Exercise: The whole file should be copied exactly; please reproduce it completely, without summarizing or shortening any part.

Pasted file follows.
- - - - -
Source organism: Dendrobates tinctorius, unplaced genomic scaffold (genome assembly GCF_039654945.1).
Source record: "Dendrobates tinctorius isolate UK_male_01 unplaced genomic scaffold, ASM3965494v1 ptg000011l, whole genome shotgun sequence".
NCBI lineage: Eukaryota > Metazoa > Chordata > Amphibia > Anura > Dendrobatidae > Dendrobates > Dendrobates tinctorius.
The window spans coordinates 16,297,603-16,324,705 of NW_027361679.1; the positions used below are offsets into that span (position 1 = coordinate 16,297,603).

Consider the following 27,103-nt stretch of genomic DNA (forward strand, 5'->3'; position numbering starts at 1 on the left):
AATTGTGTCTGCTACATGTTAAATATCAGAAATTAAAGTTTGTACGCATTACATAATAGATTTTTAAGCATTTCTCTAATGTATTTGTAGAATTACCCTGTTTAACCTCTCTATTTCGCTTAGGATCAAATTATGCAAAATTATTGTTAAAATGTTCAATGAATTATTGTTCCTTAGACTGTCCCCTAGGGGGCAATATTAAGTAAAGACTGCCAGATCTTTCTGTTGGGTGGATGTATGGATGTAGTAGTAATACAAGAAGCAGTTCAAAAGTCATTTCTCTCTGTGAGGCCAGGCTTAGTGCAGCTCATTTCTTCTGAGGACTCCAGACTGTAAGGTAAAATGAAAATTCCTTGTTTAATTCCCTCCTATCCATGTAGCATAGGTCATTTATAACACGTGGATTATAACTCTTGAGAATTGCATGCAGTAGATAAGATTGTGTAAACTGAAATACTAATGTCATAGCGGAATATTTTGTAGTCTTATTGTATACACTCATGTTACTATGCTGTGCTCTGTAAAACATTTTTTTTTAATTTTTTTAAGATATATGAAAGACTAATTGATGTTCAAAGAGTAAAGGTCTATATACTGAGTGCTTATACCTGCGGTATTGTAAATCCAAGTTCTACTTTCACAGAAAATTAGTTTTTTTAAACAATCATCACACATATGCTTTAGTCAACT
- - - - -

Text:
Source organism: Dendrobates tinctorius, unplaced genomic scaffold (genome assembly GCF_039654945.1).
Source record: "Dendrobates tinctorius isolate UK_male_01 unplaced genomic scaffold, ASM3965494v1 ptg000011l, whole genome shotgun sequence".
NCBI lineage: Eukaryota > Metazoa > Chordata > Amphibia > Anura > Dendrobatidae > Dendrobates > Dendrobates tinctorius.
The window spans coordinates 16,297,603-16,324,705 of NW_027361679.1; the positions used below are offsets into that span (position 1 = coordinate 16,297,603).

Consider the following 27,103-nt stretch of genomic DNA (forward strand, 5'->3'; position numbering starts at 1 on the left):
AATTGTGTCTGCTACATGTTAAATATCAGAAATTAAAGTTTGTACGCATTACATAATAGATTTTTAAGCATTTCTCTAATGTATTTGTAGAATTACCCTGTTTAACCTCTCTATTTCGCTTAGGATCAAATTATGCAAAATTATTGTTAAAATGTTCAATGAATTATTGTTCCTTAGACTGTCCCCTAGGGGGCAATATTAAGTAAAGACTGCCAGATCTTTCTGTTGGGTGGATGTATGGATGTAGTAGTAATACAAGAAGCAGTTCAAAAGTCATTTCTCTCTGTGAGGCCAGGCTTAGTGCAGCTCATTTCTTCTGAGGACTCCAGACTGTAAGGTAAAATGAAAATTCCTTGTTTAATTCCCTCCTATCCATGTAGCATAGGTCATTTATAACACGTGGATTATAACTCTTGAGAATTGCATGCAGTAGATAAGATTGTGTAAACTGAAATACTAATGTCATAGCGGAATATTTTGTAGTCTTATTGTATACACTCATGTTACTATGCTGTGCTCTGTAAAACATTTTTTTTTAATTTTTTTAAGATATATGAAAGACTAATTGATGTTCAAAGAGTAAAGGTCTATATACTGAGTGCTTATACCTGCGGTATTGTAAATCCAAGTTCTACTTTCACAGAAAATTAGTTTTTTTAAACAATCATCACACATATGCTTTAGTCAACT